Your company’s core values serve as a touchpoint to help your team understand what matters most and why. Your values already exist within your company, but left undefined leaves each individual to try and interpret them on their own. This is fine in the early days and can become a mess as more people join.
And so, defining your values is largely an exercise in making the implicit explicit. You’re seeking to put words and/or images to the must-haves in how you and your team behave. By making your must-haves explicit, you create a common foundation on which everyone operates. Teams that do this well are more connected, more effective, and stay together longer.
This makes defining your core values perhaps the highest leverage project that you can undertake.
While there are many approaches you can take to defining your company’s core values, there are four components that can make the process less intense, more straightforward, and maybe even a bit fun.
1. Prototyping > Getting it Done
There’s a tendency to want to get your values defined and delivered to the team ASAP so you can reap the benefits and get back to work. This might work for some people, but is needlessly high-risk.
Instead, treat your first draft of your core values as nothing more than a prototype. And like any good prototype, there’s a chance it’ll work and get built out. And there’s also a chance it’ll get thrown in the trash can. Both results are valuable.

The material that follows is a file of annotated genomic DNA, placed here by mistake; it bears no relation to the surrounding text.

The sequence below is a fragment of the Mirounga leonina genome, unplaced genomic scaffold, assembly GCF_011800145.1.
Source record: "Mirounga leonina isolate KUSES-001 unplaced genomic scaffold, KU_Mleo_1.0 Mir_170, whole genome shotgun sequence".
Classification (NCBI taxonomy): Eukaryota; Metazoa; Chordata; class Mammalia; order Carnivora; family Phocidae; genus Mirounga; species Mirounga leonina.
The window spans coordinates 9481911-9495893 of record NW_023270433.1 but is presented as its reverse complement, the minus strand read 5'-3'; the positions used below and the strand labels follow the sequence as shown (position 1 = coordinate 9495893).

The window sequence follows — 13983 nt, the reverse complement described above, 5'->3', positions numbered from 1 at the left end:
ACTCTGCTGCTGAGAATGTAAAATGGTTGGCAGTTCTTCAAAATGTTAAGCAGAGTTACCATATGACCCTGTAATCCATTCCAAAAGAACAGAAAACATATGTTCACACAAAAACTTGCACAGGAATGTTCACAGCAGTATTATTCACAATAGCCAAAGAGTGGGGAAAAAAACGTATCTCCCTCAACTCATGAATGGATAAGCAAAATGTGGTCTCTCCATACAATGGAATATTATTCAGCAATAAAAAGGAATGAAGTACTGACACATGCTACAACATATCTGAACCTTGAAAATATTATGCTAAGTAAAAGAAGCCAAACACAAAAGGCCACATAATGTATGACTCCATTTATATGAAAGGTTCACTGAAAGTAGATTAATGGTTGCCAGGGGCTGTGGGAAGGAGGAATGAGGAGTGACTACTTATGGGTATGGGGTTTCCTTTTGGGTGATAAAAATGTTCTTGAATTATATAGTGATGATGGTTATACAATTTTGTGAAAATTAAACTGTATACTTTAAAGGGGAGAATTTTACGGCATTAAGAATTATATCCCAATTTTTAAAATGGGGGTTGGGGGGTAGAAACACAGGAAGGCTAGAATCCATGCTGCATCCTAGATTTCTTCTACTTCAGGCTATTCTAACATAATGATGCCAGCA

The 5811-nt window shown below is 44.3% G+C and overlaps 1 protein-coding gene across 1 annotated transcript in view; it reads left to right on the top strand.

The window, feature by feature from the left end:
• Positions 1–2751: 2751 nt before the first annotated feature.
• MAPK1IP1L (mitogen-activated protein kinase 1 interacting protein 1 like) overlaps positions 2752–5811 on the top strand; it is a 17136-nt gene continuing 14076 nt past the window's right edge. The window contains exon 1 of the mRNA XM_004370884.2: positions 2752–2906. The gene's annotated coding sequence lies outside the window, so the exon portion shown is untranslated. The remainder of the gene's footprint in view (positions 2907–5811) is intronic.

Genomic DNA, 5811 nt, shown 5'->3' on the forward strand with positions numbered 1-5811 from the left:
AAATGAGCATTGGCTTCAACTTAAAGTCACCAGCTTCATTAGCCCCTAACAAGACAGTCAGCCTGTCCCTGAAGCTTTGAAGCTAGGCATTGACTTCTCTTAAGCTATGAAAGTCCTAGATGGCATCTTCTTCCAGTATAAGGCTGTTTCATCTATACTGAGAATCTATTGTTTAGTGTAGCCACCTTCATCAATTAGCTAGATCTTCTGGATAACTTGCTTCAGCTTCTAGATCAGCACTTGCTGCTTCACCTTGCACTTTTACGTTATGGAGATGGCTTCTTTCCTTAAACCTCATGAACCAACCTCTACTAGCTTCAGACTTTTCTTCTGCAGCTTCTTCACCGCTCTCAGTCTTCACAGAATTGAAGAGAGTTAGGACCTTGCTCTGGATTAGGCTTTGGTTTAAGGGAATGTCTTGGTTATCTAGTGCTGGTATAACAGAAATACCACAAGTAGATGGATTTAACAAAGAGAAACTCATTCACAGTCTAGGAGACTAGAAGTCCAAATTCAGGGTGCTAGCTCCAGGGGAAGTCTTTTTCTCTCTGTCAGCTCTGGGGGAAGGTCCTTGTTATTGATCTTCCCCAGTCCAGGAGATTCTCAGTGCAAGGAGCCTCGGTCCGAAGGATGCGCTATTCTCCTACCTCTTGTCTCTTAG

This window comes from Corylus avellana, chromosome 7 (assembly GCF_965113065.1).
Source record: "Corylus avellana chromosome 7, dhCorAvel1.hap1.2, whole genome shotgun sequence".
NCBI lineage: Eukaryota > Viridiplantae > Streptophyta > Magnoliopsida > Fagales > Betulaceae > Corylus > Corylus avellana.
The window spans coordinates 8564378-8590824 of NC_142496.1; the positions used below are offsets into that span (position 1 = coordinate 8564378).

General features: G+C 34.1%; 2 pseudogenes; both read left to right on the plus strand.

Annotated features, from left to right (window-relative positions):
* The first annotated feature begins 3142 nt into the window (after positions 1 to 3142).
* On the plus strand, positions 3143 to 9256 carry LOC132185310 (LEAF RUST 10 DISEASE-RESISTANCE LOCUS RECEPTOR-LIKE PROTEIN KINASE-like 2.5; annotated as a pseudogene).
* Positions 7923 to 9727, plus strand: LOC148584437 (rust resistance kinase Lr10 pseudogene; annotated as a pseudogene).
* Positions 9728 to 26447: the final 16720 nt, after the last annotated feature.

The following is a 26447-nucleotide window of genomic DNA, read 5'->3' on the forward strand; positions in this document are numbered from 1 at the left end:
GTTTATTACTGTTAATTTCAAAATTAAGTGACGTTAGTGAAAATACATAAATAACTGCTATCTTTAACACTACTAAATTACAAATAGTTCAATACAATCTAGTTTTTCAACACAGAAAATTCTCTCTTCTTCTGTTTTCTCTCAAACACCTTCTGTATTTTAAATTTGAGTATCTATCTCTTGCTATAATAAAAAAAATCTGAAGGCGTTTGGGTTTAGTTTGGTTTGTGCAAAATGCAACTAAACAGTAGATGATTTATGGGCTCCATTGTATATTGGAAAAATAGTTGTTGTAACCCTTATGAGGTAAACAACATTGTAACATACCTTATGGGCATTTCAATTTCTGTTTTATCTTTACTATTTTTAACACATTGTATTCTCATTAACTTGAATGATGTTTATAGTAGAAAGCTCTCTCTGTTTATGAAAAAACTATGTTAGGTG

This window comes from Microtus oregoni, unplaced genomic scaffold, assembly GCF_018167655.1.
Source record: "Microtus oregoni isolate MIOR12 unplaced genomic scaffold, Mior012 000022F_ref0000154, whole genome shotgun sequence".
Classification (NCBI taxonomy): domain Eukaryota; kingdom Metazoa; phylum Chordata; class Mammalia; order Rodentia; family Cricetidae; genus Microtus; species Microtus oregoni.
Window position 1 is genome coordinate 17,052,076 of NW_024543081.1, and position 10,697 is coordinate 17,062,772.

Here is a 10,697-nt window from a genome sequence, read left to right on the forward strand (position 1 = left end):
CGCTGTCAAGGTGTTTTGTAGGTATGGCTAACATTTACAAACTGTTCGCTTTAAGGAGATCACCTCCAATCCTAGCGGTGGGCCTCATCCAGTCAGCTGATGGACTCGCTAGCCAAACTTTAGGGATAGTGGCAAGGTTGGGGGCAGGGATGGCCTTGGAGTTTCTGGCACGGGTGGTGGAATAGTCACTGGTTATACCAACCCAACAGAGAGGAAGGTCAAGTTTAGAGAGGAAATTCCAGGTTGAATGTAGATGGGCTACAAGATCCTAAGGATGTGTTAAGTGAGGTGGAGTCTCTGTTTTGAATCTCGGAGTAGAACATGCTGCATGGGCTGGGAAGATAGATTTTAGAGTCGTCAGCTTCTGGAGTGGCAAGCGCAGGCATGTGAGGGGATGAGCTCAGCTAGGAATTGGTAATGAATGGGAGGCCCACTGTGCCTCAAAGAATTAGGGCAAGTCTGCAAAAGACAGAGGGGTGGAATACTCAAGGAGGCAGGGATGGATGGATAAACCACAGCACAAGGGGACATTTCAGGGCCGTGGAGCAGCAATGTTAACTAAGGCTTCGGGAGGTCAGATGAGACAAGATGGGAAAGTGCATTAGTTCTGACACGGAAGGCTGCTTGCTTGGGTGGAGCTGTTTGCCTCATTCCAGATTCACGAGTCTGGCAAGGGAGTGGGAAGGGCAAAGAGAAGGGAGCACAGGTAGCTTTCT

Prototyping is learning your way forward, what’s most important is getting the learning started.
Start exclusively with a small, committed team. This is usually your leadership team, but that’s not a rule. What matters most is that you involve people who care about your company culture and are willing to put in the effort to craft a first draft of your values.
Rather than jumping straight into “values” which can get a bit heady, create 3-5 agreements within the prototyping team on how you will work with each other. These need to be things that each person is both willing to commit to and willing to be held accountable on.
Spend the next one or two weeks leaning into absolute accountability around those agreements. As much as possible, have in-the-moment discussions on what you’re learning. Statements like “I’m really struggling with…” or “I notice that X feels really good and empowering.” are powerful observations that the team can learn from.
Then the next time your team meets, iterate as needed by solidifying agreements, crafting new ones, or starting from scratch.
The benefits of this prototyping approach are that not only are you practicing your culture into existence, but you’re also avoiding the need to roll something out sooner than necessarily.
2. Top Down + Bottom Up
Through prototyping, you’re already taking a top-down approach to defining your company’s core values. Adding in a bottom-up approach creates a richer landscape to explore by tapping into your team’s experiences and perspectives.
To do so, leaders can gather input from the entire team – via surveys, focus groups, and/or conversations – to unearth the stories and behaviors that best define you.